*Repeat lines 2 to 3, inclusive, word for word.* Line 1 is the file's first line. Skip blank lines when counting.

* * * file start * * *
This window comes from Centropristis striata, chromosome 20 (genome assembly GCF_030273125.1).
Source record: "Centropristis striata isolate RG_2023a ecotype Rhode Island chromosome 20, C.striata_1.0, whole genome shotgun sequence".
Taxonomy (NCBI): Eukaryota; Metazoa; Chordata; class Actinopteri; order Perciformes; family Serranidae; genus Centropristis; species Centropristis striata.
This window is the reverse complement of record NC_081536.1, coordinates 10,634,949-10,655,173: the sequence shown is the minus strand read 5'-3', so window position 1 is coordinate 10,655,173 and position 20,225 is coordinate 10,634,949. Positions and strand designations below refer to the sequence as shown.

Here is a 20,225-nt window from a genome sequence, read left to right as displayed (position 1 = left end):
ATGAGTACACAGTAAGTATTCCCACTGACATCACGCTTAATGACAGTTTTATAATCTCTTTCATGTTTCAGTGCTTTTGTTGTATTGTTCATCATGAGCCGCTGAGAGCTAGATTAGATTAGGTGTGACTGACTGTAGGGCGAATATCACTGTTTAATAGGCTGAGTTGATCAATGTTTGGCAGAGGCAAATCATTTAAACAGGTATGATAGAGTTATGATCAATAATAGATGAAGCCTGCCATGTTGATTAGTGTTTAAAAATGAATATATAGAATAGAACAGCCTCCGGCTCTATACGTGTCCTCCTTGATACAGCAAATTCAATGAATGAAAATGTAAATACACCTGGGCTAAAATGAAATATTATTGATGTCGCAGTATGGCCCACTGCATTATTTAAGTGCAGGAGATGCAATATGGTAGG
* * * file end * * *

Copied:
Source record: "Centropristis striata isolate RG_2023a ecotype Rhode Island chromosome 20, C.striata_1.0, whole genome shotgun sequence".
Taxonomy (NCBI): Eukaryota; Metazoa; Chordata; class Actinopteri; order Perciformes; family Serranidae; genus Centropristis; species Centropristis striata.